From January 20-23, the world’s leadership elite gathered in Davos, Switzerland for this year’s World Economic Forum (WEF) Annual Meeting. With the theme of “The Fourth Industrial Revolution,” the conference included many discussions on changes in manufacturing, energy, climate change, and other related topics.
Whether you’ve been following news on the conference closely or are just learning about it now, these 8 takeaways should help you get up to speed on all the relevant talk for international trade professionals, and give you something to think about.
1. Worries abound over the state of the global economy
Just 8 years after the biggest recession in modern history, leaders are worried that the global business environment is moving towards a state of recession, once again.
Stock markets have performed poorly so far this year, particularly in China, and there is little faith that the global economy will reach the IMF’s forecasted growth rate of 3.4% for this year.
2. Are you more interested in Leo or Lagarde?
While headlines were dominated by the presence of celebrities like Leonardo DiCaprio, Will.I.Am and Bill Gates, the conference also gave opportunities for significant discussions on crucial import export topics.
Does the marketing and attention around the presence of these celebrities, in your opinion, overshadow the important issues being discussed, or bring a greater focus to them in the popular media?
3. Currency exchanges are making it more difficult to for American companies to export to Europe
Tyler Malcolm detailed how, as the U.S. raises interest rates and the European Central Bank continues to increase the cash flow in the Eurozone, the U.S. dollar to Euro exchange rate becomes worse, and makes it harder for European consumers to afford American goods.
The Russian rouble is also sinking, dropping by 20% in the past year compared to the U.S. dollar, and hurting trade between the two countries as well.
4. The explosion of technology could revolutionize the supply chain
In line with the “Fourth Industrial Revolution” theme, there was a great deal of discussion on everything from IoT to robotics, and how they will influence the way goods are created and shipped around the world.
Concurrently, however, was an underlying worry of how those trends may affect middle-class jobs in international trade, particularly in supply chain, a topic which will remain one of intense discussion going forward.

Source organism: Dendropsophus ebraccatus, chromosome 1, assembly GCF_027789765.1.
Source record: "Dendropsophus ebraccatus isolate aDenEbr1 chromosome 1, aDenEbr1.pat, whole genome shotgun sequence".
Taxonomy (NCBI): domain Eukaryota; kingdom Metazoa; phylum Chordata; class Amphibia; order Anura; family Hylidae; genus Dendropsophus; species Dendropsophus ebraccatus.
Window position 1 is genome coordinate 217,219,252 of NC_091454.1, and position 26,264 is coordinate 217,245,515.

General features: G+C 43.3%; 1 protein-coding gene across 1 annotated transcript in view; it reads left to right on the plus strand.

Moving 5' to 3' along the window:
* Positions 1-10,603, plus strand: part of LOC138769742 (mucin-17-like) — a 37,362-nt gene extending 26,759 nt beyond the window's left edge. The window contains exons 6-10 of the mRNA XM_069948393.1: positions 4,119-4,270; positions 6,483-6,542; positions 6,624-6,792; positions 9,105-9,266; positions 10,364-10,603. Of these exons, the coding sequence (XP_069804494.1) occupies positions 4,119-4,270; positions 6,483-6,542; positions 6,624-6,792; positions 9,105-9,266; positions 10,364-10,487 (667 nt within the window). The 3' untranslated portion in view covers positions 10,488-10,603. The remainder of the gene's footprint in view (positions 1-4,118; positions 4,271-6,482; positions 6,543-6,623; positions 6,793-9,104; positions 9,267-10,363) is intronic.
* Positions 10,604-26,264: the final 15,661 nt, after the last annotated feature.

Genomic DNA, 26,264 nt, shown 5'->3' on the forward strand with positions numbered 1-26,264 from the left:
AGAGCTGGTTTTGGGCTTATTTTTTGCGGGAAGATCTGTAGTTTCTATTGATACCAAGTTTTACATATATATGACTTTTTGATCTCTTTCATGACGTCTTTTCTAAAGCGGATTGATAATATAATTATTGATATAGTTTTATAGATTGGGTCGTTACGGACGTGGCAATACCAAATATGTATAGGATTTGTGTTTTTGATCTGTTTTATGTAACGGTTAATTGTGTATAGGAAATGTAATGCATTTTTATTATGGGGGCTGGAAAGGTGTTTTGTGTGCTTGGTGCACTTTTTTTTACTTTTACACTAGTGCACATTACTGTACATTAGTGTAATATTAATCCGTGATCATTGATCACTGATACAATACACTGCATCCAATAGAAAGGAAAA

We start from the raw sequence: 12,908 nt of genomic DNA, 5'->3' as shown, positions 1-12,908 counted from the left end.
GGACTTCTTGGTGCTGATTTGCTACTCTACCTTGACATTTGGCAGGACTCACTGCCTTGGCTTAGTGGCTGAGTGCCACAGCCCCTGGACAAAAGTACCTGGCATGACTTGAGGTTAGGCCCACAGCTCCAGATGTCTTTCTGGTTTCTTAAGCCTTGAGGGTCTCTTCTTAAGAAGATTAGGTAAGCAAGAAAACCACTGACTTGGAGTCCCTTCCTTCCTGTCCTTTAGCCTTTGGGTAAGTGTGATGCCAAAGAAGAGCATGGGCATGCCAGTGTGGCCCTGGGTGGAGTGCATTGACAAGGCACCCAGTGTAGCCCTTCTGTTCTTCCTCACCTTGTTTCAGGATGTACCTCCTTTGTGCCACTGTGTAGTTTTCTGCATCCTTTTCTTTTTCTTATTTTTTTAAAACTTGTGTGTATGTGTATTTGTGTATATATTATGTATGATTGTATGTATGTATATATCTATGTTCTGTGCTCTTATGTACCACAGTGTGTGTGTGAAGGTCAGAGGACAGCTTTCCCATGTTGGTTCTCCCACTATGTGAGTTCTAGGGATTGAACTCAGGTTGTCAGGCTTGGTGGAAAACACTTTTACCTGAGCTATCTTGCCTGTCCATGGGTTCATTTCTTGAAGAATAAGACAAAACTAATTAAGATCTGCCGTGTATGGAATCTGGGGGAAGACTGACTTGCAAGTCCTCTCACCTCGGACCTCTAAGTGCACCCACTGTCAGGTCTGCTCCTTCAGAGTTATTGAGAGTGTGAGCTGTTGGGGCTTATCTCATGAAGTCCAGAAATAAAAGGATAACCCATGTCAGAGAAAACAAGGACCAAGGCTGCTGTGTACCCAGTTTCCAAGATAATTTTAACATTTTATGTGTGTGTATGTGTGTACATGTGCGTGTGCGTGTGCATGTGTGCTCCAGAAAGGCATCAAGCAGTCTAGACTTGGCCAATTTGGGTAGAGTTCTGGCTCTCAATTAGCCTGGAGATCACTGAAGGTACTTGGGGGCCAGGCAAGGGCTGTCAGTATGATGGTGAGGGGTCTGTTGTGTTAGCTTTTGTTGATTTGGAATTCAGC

5. How would a Brexit affect your UK market entry strategy?
For months, David Cameron and other senior British leaders have mentioned the possibility of a vote concerning the UK’s continued membership in the European Union.
While Great Britain is not part of the Eurozone, its exit from the EU would have a major impact on the size and wealth of the EU market, and give many companies reason to re-evaluate their current market entry policies in both British and other European markets.
6. New research group will work out how meeting climate change goals will affect business
Former New York City mayor Michael Bloomberg announced that he was chosen to head up a new Financial Stability Board (FSB) initiative.
Its main goal is to create a widely adoptable carbon reporting method that can be used to understand the risks some companies may face in reaching climate change goals, and give them time to adapt to the new measures.
Climate Home mentions that “Top executives from Brazilian bank Bradesco, commodities giant Unilever, French insurer Axa and the Singapore Exchange were named in Davos as vice chairs.”
This research will be critical for many companies, especially those involved in exporting and importing oil and gas products, to create a business plan that is financially and environmentally sustainable long-term.
7. Europe’s migrant crisis is affecting international borders
With Europe continuing to receive a steady influx of refugees from Syria and elsewhere in the Middle East, some are questioning whether the Schengen open border agreement, in place since 1985, needs to be revisited.
If changes were made, this would have a significant impact on the movement of goods across European borders, and cause a whole host of legal and regulatory changes for European companies importing and exporting goods across these borders.
8. The move towards equality at Davos
One of the greatest criticisms of the conference is that the attendants do not reflect the gender and racial diversity of those involved in international trade.
While the conference took an important step in having an equal gender balance in its co-chairs, still only 18% of attendees at the conference were women, a rate that many are demanding to be improved in the near future.